Despite the age-old claim that we should drink eight glasses of water a day to stay healthy, in recent years scientists and health officials have pointed out that this isn’t exactly the case.
Depending on a number of factors including your gender and level of exercise, different people can be just as healthy drinking more or less than eight glasses every day.
Plus, the water doesn’t have to be pure water: drinks like coffee, energy drinks and even soda can contribute to your daily water intake.
So how much good can water really do? I decided to find out by drinking nothing but water for a week. I was curious, as I’m not the best at keeping myself hydrated.
Some of my vices include coffee, and most powerfully: Diet Coke. I kept everything else the same—my diet and moderate level of exercise. Here’s what happened.
1. I didn’t like it.
For the first few days, all I could think about was the sweet rush of caffeine and dopamine that would come with a cool sip of Diet Coke. To me, water doesn’t just taste like nothing. It tastes bland and borderline unappealing. I learned very quickly that avoiding all other drinks was not for the faint of heart.
2. I ate less.
I come from an Italian upbringing, and thus consider myself relatively good at eating. I can pack in three squares a day no problem, usually plus a fourth made up of snacks between meals. But once I started drinking only water, I noticed that I was getting full more quickly and snacking less between meals. This can be a good or bad thing depending on what you eat. For me, I was just happy not to have to buy as many groceries.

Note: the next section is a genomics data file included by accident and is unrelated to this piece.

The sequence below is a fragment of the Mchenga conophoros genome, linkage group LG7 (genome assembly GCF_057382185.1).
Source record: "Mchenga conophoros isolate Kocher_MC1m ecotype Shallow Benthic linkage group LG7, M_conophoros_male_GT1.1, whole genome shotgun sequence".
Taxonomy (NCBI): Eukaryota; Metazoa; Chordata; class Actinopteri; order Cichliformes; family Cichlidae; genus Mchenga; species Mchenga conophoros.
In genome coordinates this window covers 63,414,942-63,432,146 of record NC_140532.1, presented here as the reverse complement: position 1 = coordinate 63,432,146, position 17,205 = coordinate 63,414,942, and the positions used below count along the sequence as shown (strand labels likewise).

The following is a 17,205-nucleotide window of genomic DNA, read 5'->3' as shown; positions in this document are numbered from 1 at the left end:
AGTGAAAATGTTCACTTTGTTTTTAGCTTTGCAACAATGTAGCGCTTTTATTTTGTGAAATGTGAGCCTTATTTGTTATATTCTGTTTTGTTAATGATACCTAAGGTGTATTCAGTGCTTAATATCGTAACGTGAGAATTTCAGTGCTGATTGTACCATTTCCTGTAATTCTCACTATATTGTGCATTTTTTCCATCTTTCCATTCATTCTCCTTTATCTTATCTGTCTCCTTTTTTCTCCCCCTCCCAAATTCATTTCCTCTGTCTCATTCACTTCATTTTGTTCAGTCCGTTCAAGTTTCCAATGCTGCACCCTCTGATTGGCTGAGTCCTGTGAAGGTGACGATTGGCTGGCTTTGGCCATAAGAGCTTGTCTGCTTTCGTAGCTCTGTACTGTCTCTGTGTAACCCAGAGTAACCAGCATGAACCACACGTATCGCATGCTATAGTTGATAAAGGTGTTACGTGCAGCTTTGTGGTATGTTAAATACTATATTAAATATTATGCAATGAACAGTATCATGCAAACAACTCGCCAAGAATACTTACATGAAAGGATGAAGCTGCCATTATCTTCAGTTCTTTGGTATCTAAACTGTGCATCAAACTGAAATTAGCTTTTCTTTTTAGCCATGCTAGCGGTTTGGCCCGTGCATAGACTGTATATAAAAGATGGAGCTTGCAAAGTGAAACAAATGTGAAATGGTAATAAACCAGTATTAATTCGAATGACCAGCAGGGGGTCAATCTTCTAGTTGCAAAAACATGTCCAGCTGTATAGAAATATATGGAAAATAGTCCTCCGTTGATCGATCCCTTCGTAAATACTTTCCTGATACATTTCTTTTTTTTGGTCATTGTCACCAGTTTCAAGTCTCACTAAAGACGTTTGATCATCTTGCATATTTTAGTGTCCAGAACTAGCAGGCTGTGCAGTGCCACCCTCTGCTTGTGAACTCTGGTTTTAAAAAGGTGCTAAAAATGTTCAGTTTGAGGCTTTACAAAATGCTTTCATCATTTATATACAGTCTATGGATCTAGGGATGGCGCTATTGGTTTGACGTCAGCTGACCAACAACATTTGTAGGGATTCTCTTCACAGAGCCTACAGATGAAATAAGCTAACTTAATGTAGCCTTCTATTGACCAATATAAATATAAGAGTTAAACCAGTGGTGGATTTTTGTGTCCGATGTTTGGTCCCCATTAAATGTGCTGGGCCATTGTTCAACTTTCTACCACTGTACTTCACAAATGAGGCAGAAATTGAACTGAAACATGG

3. I slept more.
Not only did I go to bed earlier, but I slept better. I woke up—sometimes even without the use of an alarm (a freakishly rare occurrence for me)—feeling more alert, refreshed and ready to start the day. Granted, I may have just been more tired because of the caffeine withdrawal, but it was a welcome surprise nonetheless.
4. I ran farther.
The first thing I do when I wake up in the morning is go for a run. It’s never an easy task. But once I started drinking more water, I was able to run more than I usually am. I wasn’t as tired and I even felt better after my runs, especially after a long drink of water.
5. I got used to it.
By the end of the week, though I still wouldn’t have turned down a Diet Coke, I didn’t mind the taste of water so much. It was refreshing after a long run or some time spent in the hot sun.
At the end of the day, there are frankly few disadvantages to drinking nothing but water. But the advantages can be achieved without such draconian tactics.
Just about everything we drink is mostly water. A cup of coffee in the morning, a juice, or the occasional glass of wine with dinner won’t spell the death of your progress.
Will I supplement my diet with more water—and maybe cut out some of those sodas—after this experiment? Yes. Will I ever drink a Diet Coke again? Of course I will.